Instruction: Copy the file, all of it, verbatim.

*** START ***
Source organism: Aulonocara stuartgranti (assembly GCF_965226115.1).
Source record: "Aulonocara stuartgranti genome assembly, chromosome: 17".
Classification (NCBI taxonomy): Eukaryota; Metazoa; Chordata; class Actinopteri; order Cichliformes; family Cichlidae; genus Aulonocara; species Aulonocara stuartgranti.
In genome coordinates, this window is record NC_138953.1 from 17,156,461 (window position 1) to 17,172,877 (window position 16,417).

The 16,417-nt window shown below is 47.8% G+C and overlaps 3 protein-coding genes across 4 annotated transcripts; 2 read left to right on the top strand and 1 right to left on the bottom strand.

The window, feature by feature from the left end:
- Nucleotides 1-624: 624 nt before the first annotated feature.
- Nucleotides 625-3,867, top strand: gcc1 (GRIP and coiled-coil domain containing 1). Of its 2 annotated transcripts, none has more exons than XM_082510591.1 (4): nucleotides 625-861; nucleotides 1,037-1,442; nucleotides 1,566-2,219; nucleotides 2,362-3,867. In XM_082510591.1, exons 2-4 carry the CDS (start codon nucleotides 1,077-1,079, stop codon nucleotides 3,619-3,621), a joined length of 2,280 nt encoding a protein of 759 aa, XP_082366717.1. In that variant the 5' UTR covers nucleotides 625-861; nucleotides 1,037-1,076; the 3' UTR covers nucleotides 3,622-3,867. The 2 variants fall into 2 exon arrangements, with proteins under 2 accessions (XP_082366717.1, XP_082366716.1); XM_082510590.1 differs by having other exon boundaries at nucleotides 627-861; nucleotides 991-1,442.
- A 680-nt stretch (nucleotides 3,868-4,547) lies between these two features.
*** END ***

Source organism: Aulonocara stuartgranti (assembly GCF_965226115.1).
Source record: "Aulonocara stuartgranti genome assembly, chromosome: 17".
Classification (NCBI taxonomy): Eukaryota; Metazoa; Chordata; class Actinopteri; order Cichliformes; family Cichlidae; genus Aulonocara; species Aulonocara stuartgranti.
In genome coordinates, this window is record NC_138953.1 from 17,156,461 (window position 1) to 17,172,877 (window position 16,417).

The 16,417-nt window shown below is 47.8% G+C and overlaps 3 protein-coding genes across 4 annotated transcripts; 2 read left to right on the top strand and 1 right to left on the bottom strand.

The window, feature by feature from the left end:
- Nucleotides 1-624: 624 nt before the first annotated feature.
- Nucleotides 625-3,867, top strand: gcc1 (GRIP and coiled-coil domain containing 1). Of its 2 annotated transcripts, none has more exons than XM_082510591.1 (4): nucleotides 625-861; nucleotides 1,037-1,442; nucleotides 1,566-2,219; nucleotides 2,362-3,867. In XM_082510591.1, exons 2-4 carry the CDS (start codon nucleotides 1,077-1,079, stop codon nucleotides 3,619-3,621), a joined length of 2,280 nt encoding a protein of 759 aa, XP_082366717.1. In that variant the 5' UTR covers nucleotides 625-861; nucleotides 1,037-1,076; the 3' UTR covers nucleotides 3,622-3,867. The 2 variants fall into 2 exon arrangements, with proteins under 2 accessions (XP_082366717.1, XP_082366716.1); XM_082510590.1 differs by having other exon boundaries at nucleotides 627-861; nucleotides 991-1,442.
- A 680-nt stretch (nucleotides 3,868-4,547) lies between these two features.